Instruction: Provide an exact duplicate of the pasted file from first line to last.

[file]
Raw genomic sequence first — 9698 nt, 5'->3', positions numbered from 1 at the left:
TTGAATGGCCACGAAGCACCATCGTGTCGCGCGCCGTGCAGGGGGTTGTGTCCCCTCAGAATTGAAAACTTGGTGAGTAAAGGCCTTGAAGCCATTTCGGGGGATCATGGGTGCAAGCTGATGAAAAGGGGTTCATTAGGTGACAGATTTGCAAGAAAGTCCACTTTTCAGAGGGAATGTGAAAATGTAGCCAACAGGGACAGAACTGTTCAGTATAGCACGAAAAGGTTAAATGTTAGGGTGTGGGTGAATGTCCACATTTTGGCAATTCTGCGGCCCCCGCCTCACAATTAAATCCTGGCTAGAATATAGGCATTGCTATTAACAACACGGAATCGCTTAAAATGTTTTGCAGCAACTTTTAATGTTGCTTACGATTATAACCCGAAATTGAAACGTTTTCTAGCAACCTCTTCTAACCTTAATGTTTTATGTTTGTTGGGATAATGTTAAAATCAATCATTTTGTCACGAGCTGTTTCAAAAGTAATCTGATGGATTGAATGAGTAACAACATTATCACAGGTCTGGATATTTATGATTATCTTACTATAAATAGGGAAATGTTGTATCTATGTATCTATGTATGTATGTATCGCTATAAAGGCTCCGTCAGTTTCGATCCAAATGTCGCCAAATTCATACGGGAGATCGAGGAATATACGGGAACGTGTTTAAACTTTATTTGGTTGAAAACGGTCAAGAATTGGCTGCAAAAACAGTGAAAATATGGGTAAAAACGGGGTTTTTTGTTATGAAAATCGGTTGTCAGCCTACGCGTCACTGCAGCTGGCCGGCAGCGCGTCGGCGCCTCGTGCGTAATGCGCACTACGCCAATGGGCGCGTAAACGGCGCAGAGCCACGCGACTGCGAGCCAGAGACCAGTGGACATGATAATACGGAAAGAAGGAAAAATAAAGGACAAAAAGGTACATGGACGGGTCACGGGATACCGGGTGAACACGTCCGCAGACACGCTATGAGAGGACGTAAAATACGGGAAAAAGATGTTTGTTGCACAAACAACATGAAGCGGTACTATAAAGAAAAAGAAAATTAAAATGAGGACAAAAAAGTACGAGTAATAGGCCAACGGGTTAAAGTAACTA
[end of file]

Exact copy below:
Raw genomic sequence first — 9698 nt, 5'->3', positions numbered from 1 at the left:
TTGAATGGCCACGAAGCACCATCGTGTCGCGCGCCGTGCAGGGGGTTGTGTCCCCTCAGAATTGAAAACTTGGTGAGTAAAGGCCTTGAAGCCATTTCGGGGGATCATGGGTGCAAGCTGATGAAAAGGGGTTCATTAGGTGACAGATTTGCAAGAAAGTCCACTTTTCAGAGGGAATGTGAAAATGTAGCCAACAGGGACAGAACTGTTCAGTATAGCACGAAAAGGTTAAATGTTAGGGTGTGGGTGAATGTCCACATTTTGGCAATTCTGCGGCCCCCGCCTCACAATTAAATCCTGGCTAGAATATAGGCATTGCTATTAACAACACGGAATCGCTTAAAATGTTTTGCAGCAACTTTTAATGTTGCTTACGATTATAACCCGAAATTGAAACGTTTTCTAGCAACCTCTTCTAACCTTAATGTTTTATGTTTGTTGGGATAATGTTAAAATCAATCATTTTGTCACGAGCTGTTTCAAAAGTAATCTGATGGATTGAATGAGTAACAACATTATCACAGGTCTGGATATTTATGATTATCTTACTATAAATAGGGAAATGTTGTATCTATGTATCTATGTATGTATGTATCGCTATAAAGGCTCCGTCAGTTTCGATCCAAATGTCGCCAAATTCATACGGGAGATCGAGGAATATACGGGAACGTGTTTAAACTTTATTTGGTTGAAAACGGTCAAGAATTGGCTGCAAAAACAGTGAAAATATGGGTAAAAACGGGGTTTTTTGTTATGAAAATCGGTTGTCAGCCTACGCGTCACTGCAGCTGGCCGGCAGCGCGTCGGCGCCTCGTGCGTAATGCGCACTACGCCAATGGGCGCGTAAACGGCGCAGAGCCACGCGACTGCGAGCCAGAGACCAGTGGACATGATAATACGGAAAGAAGGAAAAATAAAGGACAAAAAGGTACATGGACGGGTCACGGGATACCGGGTGAACACGTCCGCAGACACGCTATGAGAGGACGTAAAATACGGGAAAAAGATGTTTGTTGCACAAACAACATGAAGCGGTACTATAAAGAAAAAGAAAATTAAAATGAGGACAAAAAAGTACGAGTAATAGGCCAACGGGTTAAAGTAACTA